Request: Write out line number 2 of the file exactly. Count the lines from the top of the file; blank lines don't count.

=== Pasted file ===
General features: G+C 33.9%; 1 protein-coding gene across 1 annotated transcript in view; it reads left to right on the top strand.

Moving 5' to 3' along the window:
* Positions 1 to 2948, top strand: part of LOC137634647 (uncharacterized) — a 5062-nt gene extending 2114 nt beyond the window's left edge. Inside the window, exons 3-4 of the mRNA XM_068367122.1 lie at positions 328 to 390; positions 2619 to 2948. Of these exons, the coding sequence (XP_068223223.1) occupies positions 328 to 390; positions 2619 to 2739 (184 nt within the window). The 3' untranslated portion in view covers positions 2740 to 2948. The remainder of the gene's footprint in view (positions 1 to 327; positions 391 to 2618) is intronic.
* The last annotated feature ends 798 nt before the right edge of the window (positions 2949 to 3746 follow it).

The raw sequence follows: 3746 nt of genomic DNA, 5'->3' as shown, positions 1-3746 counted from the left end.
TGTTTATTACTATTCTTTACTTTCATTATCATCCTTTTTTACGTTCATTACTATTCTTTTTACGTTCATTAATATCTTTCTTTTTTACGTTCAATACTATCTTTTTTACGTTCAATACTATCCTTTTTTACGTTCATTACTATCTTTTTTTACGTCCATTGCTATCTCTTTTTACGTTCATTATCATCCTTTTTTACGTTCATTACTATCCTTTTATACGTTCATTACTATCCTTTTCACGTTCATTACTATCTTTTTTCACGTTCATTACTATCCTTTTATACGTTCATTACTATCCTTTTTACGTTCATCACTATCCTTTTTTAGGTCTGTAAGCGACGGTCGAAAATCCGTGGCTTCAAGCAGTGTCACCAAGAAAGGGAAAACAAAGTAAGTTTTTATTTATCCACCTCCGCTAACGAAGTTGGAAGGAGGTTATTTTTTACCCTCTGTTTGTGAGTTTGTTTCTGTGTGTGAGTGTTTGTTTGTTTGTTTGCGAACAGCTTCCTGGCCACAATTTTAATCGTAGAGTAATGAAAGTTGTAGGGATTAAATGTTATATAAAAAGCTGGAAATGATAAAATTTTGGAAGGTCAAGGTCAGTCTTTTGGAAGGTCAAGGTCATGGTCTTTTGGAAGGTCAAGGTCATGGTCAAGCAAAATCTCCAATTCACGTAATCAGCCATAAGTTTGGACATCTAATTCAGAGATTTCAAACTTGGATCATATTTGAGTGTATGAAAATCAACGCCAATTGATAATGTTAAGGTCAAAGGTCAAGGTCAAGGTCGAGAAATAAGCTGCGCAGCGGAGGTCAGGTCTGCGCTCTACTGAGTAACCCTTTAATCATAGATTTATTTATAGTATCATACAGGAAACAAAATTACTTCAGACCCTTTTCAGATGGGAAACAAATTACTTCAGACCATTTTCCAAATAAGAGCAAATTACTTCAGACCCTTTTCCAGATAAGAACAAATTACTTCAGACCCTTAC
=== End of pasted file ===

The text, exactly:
Moving 5' to 3' along the window: